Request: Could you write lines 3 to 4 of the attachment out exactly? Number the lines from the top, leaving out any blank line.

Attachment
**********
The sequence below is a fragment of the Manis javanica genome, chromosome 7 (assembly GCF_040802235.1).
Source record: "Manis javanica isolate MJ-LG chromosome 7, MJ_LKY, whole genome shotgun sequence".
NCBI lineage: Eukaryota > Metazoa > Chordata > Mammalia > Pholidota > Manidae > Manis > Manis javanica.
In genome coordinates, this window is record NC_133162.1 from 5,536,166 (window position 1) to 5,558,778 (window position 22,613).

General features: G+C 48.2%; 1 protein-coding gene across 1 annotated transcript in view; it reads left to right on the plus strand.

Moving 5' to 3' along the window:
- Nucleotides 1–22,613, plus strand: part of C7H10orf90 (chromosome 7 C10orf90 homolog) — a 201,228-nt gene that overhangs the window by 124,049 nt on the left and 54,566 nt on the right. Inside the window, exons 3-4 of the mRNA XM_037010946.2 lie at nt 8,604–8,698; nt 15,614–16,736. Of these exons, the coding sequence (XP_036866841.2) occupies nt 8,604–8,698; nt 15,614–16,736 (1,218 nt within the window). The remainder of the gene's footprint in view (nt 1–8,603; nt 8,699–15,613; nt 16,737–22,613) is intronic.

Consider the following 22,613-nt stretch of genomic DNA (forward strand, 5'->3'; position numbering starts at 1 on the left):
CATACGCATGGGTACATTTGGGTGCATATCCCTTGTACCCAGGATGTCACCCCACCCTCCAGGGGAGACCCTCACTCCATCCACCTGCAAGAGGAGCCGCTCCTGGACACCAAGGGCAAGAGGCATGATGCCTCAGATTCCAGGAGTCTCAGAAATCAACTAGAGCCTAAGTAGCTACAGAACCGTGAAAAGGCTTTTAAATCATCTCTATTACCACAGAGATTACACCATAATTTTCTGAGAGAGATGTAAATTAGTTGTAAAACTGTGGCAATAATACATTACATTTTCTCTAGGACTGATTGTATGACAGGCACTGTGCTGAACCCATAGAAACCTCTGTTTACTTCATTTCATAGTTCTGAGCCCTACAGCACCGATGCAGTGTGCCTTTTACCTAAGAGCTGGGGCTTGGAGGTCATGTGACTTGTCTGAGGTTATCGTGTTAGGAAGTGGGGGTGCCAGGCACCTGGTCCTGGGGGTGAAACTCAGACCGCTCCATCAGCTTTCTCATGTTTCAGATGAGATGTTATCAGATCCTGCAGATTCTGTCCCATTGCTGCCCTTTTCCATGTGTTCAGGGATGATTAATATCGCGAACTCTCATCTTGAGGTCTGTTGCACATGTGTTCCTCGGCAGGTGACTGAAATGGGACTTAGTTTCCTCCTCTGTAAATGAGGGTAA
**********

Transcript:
NCBI lineage: Eukaryota > Metazoa > Chordata > Mammalia > Pholidota > Manidae > Manis > Manis javanica.
In genome coordinates, this window is record NC_133162.1 from 5,536,166 (window position 1) to 5,558,778 (window position 22,613).